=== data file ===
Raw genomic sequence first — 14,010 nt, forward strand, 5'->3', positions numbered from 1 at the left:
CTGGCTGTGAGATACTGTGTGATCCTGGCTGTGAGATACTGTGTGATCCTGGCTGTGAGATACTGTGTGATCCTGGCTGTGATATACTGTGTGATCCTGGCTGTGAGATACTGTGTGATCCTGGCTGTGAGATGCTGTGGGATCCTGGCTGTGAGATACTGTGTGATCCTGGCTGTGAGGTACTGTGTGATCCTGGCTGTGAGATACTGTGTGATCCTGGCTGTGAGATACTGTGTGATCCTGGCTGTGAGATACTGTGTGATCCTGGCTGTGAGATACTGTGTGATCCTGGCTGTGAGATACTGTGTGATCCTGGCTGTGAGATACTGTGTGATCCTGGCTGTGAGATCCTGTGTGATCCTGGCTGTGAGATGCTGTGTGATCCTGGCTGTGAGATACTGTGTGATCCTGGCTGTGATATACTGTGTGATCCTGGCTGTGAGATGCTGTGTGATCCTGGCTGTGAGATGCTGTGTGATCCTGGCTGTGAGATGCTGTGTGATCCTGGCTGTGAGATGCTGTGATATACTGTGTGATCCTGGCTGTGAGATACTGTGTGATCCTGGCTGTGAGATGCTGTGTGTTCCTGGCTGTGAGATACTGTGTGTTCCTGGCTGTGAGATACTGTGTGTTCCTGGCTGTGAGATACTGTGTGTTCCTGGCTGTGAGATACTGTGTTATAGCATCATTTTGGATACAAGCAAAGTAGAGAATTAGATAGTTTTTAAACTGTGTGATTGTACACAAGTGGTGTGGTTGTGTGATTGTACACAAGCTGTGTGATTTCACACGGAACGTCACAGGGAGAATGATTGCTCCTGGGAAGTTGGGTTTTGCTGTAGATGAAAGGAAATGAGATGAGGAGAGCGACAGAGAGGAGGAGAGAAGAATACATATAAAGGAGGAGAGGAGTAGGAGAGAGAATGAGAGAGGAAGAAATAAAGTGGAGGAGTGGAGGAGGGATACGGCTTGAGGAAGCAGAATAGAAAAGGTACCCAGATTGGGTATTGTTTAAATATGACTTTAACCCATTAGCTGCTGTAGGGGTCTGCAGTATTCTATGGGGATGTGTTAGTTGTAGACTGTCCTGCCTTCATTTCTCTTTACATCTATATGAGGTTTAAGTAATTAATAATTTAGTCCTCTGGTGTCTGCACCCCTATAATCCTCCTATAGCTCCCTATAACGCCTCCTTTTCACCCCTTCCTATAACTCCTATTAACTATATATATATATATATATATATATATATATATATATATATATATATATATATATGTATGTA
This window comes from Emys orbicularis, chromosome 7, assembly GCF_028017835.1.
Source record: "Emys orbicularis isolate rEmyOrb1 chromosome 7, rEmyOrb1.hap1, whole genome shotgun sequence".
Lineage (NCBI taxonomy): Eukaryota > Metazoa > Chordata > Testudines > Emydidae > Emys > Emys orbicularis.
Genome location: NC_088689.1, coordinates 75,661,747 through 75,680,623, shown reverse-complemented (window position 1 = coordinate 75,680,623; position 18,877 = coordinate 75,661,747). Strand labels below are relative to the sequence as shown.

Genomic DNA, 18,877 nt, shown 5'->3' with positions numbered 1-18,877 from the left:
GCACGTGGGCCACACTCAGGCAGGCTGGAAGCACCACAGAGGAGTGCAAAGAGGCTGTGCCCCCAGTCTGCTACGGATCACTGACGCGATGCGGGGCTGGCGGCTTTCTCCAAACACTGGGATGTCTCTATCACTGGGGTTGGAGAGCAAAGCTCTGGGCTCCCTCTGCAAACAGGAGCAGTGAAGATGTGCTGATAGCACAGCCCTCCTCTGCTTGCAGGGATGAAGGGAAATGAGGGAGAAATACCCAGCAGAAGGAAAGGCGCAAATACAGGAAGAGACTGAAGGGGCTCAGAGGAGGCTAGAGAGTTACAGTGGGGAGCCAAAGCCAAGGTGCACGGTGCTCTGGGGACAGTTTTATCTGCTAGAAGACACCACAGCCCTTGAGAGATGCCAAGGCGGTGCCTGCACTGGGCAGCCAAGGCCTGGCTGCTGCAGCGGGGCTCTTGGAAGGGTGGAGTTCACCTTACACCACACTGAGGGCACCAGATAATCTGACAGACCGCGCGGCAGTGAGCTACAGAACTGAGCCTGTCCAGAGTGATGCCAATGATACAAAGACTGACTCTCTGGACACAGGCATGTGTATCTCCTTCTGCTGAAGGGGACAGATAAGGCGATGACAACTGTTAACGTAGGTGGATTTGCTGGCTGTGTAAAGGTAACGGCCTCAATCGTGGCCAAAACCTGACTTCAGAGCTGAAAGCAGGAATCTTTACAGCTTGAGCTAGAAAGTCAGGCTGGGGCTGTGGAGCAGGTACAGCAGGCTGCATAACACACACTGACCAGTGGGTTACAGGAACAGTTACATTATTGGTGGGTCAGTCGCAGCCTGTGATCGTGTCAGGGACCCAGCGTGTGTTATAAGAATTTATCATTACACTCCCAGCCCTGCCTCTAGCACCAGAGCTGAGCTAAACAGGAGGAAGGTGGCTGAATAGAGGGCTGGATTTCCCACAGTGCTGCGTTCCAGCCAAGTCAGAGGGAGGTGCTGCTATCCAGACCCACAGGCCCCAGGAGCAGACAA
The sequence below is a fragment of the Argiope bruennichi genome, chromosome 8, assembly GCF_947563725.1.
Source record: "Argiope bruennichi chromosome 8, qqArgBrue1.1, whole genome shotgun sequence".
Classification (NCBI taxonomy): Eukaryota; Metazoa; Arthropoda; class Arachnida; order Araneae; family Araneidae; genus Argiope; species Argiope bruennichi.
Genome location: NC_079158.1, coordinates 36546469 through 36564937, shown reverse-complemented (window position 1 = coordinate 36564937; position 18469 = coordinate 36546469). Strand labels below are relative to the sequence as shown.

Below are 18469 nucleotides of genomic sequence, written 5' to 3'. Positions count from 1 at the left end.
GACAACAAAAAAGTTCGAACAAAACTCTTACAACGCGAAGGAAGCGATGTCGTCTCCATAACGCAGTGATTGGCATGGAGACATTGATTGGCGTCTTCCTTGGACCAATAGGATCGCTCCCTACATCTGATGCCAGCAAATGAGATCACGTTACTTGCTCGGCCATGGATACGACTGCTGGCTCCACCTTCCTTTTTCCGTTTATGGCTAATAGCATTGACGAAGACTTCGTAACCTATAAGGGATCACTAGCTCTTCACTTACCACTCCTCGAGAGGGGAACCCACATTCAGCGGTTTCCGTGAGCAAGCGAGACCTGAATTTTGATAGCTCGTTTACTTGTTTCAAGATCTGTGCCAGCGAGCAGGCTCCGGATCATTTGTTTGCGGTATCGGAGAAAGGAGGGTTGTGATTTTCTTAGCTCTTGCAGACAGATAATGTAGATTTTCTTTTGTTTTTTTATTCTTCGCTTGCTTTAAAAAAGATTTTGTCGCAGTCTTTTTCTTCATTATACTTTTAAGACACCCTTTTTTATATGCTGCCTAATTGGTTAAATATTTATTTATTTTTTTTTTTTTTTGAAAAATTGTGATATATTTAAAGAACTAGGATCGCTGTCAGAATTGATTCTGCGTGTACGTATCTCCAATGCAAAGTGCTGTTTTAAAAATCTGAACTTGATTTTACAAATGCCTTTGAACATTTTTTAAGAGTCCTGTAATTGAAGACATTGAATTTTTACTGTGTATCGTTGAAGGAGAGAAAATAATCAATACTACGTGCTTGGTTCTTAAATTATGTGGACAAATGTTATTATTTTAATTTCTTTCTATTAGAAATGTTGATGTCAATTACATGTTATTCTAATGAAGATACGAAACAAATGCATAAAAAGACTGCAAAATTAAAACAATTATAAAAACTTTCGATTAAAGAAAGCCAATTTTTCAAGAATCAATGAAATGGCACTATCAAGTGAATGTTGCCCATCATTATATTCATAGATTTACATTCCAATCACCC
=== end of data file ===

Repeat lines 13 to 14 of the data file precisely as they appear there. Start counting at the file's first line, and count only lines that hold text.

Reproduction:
Below are 18469 nucleotides of genomic sequence, written 5' to 3'. Positions count from 1 at the left end.
GACAACAAAAAAGTTCGAACAAAACTCTTACAACGCGAAGGAAGCGATGTCGTCTCCATAACGCAGTGATTGGCATGGAGACATTGATTGGCGTCTTCCTTGGACCAATAGGATCGCTCCCTACATCTGATGCCAGCAAATGAGATCACGTTACTTGCTCGGCCATGGATACGACTGCTGGCTCCACCTTCCTTTTTCCGTTTATGGCTAATAGCATTGACGAAGACTTCGTAACCTATAAGGGATCACTAGCTCTTCACTTACCACTCCTCGAGAGGGGAACCCACATTCAGCGGTTTCCGTGAGCAAGCGAGACCTGAATTTTGATAGCTCGTTTACTTGTTTCAAGATCTGTGCCAGCGAGCAGGCTCCGGATCATTTGTTTGCGGTATCGGAGAAAGGAGGGTTGTGATTTTCTTAGCTCTTGCAGACAGATAATGTAGATTTTCTTTTGTTTTTTTATTCTTCGCTTGCTTTAAAAAAGATTTTGTCGCAGTCTTTTTCTTCATTATACTTTTAAGACACCCTTTTTTATATGCTGCCTAATTGGTTAAATATTTATTTATTTTTTTTTTTTTTTGAAAAATTGTGATATATTTAAAGAACTAGGATCGCTGTCAGAATTGATTCTGCGTGTACGTATCTCCAATGCAAAGTGCTGTTTTAAAAATCTGAACTTGATTTTACAAATGCCTTTGAACATTTTTTAAGAGTCCTGTAATTGAAGACATTGAATTTTTACTGTGTATCGTTGAAGGAGAGAAAATAATCAATACTACGTGCTTGGTTCTTAAATTATGTGGACAAATGTTATTATTTTAATTTCTTTCTATTAGAAATGTTGATGTCAATTACATGTTATTCTAATGAAGATACGAAACAAATGCATAAAAAGACTGCAAAATTAAAACAATTATAAAAACTTTCGATTAAAGAAAGCCAATTTTTCAAGAATCAATGAAATGGCACTATCAAGTGAATGTTGCCCATCATTATATTCATAGATTTACATTCCAATCACCC